India allows Dalai Lama’s b’day fest on disputed border with China in Ladakh


New Delhi allowed Lobsang Sangay, the “Sikyong” (president) of the Tibetan Government-in-Exile, to travel to Ladakh on Wednesday and perform rituals on the shore of the Pang Gong Lake, which is located on the Line of Actual Control (LAC) or the de-facto border between India and China. Sangay and other Tibetan Buddist monks performed rituals on the lakeside praying for long life of Dalai Lama on the eve of his birthday.

India’s decision to allow the celebration of Dalai Lama’s birthday just on its disputed boundary with China came as the face-off between the soldiers of the two nations in western Bhutan continued on its 19th day.

New Delhi had facilitated a visit by Dalai Lama, himself, to Tawang near India-China LAC in Arunachal Pradesh last April – a move that had raised hackles in Beijing.

Dalai Lama, the spiritual leader of the Tibetans and the global icon of the struggle against the occupation of Tibet by China, turned 82 on Thursday. He has been living in India ever since he had fled from Tibet to escape from the Chinese People’s Liberation Army in 1959.

The TGIE (officially known as Central Tibetan Administration), which is based in Dharamshala in Himachal Pradesh, posted on its website a report and the pictures of Sangay on the bank of the Pang Gong Lake in Ladakh and performing rituals on the eve of Dalai Lama’s birthday.

The LAC passes through the Pang Gong Lake, although China and India have differences on the alignment of the imaginary line. India accuses China of illegally occupying a section of the lake, which has Tibet on its eastern end. The lake witnessed the conflict between soldiers of India and China during the 1962 war. It still remains a sensitive point on the disputed boundary between the two nations. The Chinese PLA personnel on boats often cross the LAC and intrude into territory claimed by India.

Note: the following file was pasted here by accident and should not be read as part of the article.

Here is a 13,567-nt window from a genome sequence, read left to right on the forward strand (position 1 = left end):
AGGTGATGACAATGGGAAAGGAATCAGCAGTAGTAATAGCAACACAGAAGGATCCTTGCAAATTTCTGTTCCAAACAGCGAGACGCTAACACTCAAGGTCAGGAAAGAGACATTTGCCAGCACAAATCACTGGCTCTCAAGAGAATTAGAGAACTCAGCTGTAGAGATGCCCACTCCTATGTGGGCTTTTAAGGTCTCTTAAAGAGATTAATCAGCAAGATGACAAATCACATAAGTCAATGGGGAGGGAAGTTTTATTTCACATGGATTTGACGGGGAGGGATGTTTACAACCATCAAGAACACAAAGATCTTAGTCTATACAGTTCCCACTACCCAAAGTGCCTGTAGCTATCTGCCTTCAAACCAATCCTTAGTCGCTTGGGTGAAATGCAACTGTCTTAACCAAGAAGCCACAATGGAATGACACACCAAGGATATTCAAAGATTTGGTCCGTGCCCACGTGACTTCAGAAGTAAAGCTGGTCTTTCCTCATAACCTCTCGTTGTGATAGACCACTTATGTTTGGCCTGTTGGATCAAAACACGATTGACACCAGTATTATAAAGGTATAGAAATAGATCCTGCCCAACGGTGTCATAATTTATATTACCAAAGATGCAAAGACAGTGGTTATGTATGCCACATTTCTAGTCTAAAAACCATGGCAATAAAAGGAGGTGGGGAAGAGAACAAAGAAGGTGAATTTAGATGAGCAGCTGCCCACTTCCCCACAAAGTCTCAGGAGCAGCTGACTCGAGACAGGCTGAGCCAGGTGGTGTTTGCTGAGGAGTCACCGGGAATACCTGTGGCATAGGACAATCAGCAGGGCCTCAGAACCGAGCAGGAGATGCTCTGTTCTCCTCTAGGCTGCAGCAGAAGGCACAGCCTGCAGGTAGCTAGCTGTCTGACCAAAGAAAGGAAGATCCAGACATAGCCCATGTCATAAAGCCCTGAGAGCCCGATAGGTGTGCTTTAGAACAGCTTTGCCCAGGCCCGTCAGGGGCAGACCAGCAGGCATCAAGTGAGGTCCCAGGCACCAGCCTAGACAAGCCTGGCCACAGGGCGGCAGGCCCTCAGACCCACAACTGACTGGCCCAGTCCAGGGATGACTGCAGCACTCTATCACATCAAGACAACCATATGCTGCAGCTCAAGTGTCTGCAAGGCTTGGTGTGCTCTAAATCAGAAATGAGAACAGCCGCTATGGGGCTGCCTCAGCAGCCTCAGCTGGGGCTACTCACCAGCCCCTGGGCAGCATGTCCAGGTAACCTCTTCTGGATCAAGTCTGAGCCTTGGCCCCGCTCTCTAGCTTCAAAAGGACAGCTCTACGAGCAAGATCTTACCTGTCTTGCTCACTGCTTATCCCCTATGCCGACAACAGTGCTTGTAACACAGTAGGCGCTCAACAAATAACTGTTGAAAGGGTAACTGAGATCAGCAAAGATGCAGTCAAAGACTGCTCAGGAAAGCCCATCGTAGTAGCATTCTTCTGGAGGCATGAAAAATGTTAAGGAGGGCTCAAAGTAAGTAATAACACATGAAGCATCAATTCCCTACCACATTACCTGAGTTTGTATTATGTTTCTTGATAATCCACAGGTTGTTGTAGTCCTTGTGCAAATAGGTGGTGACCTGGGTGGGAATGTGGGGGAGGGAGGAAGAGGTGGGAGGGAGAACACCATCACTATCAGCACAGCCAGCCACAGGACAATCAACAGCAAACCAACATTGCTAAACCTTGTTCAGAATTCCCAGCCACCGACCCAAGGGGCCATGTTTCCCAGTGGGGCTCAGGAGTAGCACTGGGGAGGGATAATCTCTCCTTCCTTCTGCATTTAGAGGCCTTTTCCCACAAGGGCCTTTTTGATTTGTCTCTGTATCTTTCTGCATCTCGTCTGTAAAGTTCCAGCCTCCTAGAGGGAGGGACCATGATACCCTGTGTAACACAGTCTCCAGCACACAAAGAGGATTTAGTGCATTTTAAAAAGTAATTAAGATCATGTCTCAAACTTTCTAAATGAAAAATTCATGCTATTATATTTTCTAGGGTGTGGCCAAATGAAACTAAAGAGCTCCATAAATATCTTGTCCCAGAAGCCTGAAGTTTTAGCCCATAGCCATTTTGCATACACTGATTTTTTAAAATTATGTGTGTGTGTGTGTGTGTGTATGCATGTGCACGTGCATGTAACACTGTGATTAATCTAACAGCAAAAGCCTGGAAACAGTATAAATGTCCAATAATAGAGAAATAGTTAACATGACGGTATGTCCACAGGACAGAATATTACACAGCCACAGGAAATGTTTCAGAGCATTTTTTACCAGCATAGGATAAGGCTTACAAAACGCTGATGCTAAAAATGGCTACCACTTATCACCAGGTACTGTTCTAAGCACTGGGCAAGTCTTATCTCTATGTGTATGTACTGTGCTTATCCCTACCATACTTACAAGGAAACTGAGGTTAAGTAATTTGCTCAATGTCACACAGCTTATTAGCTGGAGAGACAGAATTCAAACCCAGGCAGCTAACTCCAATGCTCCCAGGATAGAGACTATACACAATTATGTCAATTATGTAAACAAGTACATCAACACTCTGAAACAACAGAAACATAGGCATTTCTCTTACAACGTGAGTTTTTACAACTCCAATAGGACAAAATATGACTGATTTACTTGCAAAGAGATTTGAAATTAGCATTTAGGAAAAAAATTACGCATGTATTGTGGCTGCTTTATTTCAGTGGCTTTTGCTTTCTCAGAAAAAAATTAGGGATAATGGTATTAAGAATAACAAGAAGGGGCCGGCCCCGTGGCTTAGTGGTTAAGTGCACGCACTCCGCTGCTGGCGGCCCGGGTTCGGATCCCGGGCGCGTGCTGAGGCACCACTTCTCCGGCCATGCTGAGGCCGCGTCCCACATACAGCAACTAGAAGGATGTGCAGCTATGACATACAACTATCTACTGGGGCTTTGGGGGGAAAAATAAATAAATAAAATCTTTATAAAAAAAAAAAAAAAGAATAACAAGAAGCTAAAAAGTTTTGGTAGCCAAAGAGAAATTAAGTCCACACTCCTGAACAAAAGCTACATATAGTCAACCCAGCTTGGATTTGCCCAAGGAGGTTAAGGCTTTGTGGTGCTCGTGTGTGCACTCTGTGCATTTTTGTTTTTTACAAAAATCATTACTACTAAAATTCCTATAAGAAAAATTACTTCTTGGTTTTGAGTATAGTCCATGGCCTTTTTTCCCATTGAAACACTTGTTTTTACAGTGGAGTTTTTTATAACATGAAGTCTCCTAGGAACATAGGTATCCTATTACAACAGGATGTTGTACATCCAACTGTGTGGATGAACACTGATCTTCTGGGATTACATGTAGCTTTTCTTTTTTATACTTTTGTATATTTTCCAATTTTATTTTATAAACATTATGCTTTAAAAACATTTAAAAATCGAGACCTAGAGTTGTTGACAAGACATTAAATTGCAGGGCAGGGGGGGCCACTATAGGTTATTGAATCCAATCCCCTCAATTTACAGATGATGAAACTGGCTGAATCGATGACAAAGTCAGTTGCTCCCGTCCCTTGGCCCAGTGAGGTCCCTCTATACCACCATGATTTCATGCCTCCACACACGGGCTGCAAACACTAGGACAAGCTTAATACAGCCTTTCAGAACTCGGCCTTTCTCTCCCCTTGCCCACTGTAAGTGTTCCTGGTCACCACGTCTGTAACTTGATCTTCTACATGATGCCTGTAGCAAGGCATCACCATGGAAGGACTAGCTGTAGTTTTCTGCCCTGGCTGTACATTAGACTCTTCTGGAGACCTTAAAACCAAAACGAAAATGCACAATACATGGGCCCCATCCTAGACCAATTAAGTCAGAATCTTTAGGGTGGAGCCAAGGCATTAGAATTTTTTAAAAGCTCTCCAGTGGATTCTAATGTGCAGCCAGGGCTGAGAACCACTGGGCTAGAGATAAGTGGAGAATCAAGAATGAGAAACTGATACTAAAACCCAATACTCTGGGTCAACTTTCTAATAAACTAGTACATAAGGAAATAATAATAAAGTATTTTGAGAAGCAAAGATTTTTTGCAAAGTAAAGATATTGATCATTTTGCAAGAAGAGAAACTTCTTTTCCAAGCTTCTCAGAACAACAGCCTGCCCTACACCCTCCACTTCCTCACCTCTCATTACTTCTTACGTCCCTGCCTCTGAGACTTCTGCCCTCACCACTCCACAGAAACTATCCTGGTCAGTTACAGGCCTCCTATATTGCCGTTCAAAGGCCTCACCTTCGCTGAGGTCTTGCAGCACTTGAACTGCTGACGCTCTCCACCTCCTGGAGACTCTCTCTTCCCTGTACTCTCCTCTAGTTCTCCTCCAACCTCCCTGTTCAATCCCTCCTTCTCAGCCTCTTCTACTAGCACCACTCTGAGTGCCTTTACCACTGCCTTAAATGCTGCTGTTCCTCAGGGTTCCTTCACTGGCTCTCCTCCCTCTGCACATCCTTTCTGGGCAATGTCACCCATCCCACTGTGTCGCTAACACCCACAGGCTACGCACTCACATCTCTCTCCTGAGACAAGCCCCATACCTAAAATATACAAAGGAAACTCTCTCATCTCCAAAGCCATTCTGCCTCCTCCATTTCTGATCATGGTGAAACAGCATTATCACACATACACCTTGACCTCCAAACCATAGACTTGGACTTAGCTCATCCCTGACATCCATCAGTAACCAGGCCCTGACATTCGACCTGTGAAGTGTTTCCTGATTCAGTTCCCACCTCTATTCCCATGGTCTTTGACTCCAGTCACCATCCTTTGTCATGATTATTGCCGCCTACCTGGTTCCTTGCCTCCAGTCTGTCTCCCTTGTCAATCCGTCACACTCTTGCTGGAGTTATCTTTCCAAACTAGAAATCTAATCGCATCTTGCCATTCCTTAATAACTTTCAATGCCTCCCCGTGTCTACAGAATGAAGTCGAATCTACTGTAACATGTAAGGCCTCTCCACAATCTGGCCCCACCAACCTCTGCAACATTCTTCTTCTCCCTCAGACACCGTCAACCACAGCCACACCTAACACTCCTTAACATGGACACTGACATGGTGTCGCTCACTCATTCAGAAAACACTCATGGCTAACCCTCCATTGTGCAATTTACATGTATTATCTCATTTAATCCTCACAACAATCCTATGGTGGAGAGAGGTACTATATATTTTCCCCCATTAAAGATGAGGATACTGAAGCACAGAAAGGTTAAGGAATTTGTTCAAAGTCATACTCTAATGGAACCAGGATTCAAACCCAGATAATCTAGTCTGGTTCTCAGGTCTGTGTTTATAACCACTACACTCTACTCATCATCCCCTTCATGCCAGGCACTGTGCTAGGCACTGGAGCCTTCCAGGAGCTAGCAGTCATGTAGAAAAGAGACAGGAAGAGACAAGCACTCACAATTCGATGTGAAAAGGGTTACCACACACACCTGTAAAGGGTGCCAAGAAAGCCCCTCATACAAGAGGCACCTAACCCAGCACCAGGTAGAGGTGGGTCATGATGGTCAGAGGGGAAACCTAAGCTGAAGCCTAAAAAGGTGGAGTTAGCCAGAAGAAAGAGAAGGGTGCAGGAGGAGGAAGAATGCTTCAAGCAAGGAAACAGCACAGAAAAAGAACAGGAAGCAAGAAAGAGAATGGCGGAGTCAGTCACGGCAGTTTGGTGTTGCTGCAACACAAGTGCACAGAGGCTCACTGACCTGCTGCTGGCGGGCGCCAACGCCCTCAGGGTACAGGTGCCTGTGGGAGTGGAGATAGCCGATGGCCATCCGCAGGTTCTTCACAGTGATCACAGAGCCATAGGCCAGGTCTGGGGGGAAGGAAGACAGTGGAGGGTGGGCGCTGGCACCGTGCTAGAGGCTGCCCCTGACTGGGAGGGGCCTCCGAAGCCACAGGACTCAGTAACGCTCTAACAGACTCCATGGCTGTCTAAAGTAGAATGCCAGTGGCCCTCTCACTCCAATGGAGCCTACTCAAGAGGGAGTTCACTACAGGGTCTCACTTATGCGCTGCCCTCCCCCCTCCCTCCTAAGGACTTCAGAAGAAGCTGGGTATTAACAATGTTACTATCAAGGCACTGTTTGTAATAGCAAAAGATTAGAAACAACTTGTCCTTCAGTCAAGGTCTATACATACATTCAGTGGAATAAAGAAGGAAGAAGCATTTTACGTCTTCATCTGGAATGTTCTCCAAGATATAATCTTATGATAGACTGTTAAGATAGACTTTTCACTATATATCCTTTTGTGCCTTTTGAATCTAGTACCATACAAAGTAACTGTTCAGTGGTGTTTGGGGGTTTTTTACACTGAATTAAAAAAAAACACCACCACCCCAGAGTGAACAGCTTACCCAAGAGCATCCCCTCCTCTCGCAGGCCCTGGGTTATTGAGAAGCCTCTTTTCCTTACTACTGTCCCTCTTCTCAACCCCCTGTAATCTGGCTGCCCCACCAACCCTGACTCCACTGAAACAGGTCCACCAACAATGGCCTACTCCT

Beijing accuses Dalai Lama of pursuing a separatist agenda and has also been very sensitive about his or any senior TGIE official’s visits to Arunachal Pradesh, Ladakh or any other place close to the disputed Sino-India boundary. Beijing does not recognise Arunachal Pradesh as a part of India and claims over 83500 sq. kms of areas in the state to be part of Tibet and, hence, of the territory of China. India claims that China is illegally occupying approximately 38,000 sq. kms of areas in Ladakh and nearby areas in Jammu and Kashmir.

Beijing had angrily reacted to Dalai Lama’s visit to Arunachal Pradesh in April and even warned New Delhi that it would take “necessary measures to defend its territorial sovereignty and legitimate rights and interests” in response. Sources in New Delhi are of the view that Chinese PLA’s recent move to build a road in Doklam Plateau near India-China-Bhutan tri-junction boundary point and aggressiveness along China-India boundary in Sikkim Section was, in fact, a response to Dalai Lama’s visit to Arunachal Pradesh.

The Indian Army soldiers from nearby Doka La post went to Doklam Plateau on June 18 and stopped the Chinese PLA soldiers, who had started constructing the road despite protests by Royal Bhutanese Army troops. This resulted in a face-off, which has since been continuing and further strained the ties between India and China. Thimphu asked Beijing to stop construction of the road as the area was a matter of dispute between China and Bhutan. New Delhi too asked Beijing to withdraw troops and not to make attempts to change the status quo at the tri-junction point till the territorial disputes are settled. Beijing, on the other hand, claimed that Doklam Plateau belonged to China and Bhutan had no claim on it. It also asked India to withdraw troops from the plateau and let the PLA soldiers build the road China had sovereign right on the piece of land.

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